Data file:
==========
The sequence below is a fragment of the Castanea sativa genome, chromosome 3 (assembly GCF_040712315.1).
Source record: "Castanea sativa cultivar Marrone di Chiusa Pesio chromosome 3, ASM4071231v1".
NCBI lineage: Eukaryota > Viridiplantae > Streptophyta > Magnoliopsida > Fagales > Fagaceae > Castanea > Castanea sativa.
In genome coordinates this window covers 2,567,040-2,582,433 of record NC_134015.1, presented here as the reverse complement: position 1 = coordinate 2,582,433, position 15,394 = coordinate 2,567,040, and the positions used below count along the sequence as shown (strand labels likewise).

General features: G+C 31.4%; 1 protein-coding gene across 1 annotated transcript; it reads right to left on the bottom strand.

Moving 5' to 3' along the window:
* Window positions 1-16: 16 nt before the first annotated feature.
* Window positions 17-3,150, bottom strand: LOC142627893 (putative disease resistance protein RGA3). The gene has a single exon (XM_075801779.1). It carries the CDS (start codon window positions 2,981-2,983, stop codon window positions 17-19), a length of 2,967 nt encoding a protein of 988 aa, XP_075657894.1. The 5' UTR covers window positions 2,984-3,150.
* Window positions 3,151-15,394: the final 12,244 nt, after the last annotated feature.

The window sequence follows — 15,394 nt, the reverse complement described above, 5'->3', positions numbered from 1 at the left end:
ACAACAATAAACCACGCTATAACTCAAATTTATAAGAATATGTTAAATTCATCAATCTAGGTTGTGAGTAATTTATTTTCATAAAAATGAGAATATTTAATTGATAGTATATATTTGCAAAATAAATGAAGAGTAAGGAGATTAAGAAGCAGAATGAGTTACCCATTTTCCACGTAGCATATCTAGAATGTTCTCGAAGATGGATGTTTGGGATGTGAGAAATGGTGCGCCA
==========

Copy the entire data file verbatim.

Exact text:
The sequence below is a fragment of the Castanea sativa genome, chromosome 3 (assembly GCF_040712315.1).
Source record: "Castanea sativa cultivar Marrone di Chiusa Pesio chromosome 3, ASM4071231v1".
NCBI lineage: Eukaryota > Viridiplantae > Streptophyta > Magnoliopsida > Fagales > Fagaceae > Castanea > Castanea sativa.
In genome coordinates this window covers 2,567,040-2,582,433 of record NC_134015.1, presented here as the reverse complement: position 1 = coordinate 2,582,433, position 15,394 = coordinate 2,567,040, and the positions used below count along the sequence as shown (strand labels likewise).

General features: G+C 31.4%; 1 protein-coding gene across 1 annotated transcript; it reads right to left on the bottom strand.

Moving 5' to 3' along the window:
* Window positions 1-16: 16 nt before the first annotated feature.
* Window positions 17-3,150, bottom strand: LOC142627893 (putative disease resistance protein RGA3). The gene has a single exon (XM_075801779.1). It carries the CDS (start codon window positions 2,981-2,983, stop codon window positions 17-19), a length of 2,967 nt encoding a protein of 988 aa, XP_075657894.1. The 5' UTR covers window positions 2,984-3,150.
* Window positions 3,151-15,394: the final 12,244 nt, after the last annotated feature.

The window sequence follows — 15,394 nt, the reverse complement described above, 5'->3', positions numbered from 1 at the left end:
ACAACAATAAACCACGCTATAACTCAAATTTATAAGAATATGTTAAATTCATCAATCTAGGTTGTGAGTAATTTATTTTCATAAAAATGAGAATATTTAATTGATAGTATATATTTGCAAAATAAATGAAGAGTAAGGAGATTAAGAAGCAGAATGAGTTACCCATTTTCCACGTAGCATATCTAGAATGTTCTCGAAGATGGATGTTTGGGATGTGAGAAATGGTGCGCCA